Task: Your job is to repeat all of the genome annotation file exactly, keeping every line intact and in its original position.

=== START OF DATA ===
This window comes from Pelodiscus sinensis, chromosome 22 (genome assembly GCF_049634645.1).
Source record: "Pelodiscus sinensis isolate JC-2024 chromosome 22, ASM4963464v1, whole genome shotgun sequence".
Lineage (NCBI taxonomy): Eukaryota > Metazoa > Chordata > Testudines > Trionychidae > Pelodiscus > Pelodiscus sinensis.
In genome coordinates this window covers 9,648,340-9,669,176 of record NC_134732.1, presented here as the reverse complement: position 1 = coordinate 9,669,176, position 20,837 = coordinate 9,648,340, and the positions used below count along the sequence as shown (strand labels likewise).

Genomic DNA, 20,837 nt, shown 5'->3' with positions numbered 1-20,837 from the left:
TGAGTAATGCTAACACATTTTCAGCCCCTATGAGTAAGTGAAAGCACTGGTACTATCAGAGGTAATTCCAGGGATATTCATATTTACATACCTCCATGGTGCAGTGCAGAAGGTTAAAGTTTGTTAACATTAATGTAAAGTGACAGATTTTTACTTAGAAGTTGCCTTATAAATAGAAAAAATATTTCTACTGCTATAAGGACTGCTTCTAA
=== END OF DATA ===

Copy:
This window comes from Pelodiscus sinensis, chromosome 22 (genome assembly GCF_049634645.1).
Source record: "Pelodiscus sinensis isolate JC-2024 chromosome 22, ASM4963464v1, whole genome shotgun sequence".
Lineage (NCBI taxonomy): Eukaryota > Metazoa > Chordata > Testudines > Trionychidae > Pelodiscus > Pelodiscus sinensis.
In genome coordinates this window covers 9,648,340-9,669,176 of record NC_134732.1, presented here as the reverse complement: position 1 = coordinate 9,669,176, position 20,837 = coordinate 9,648,340, and the positions used below count along the sequence as shown (strand labels likewise).

Genomic DNA, 20,837 nt, shown 5'->3' with positions numbered 1-20,837 from the left:
TGAGTAATGCTAACACATTTTCAGCCCCTATGAGTAAGTGAAAGCACTGGTACTATCAGAGGTAATTCCAGGGATATTCATATTTACATACCTCCATGGTGCAGTGCAGAAGGTTAAAGTTTGTTAACATTAATGTAAAGTGACAGATTTTTACTTAGAAGTTGCCTTATAAATAGAAAAAATATTTCTACTGCTATAAGGACTGCTTCTAA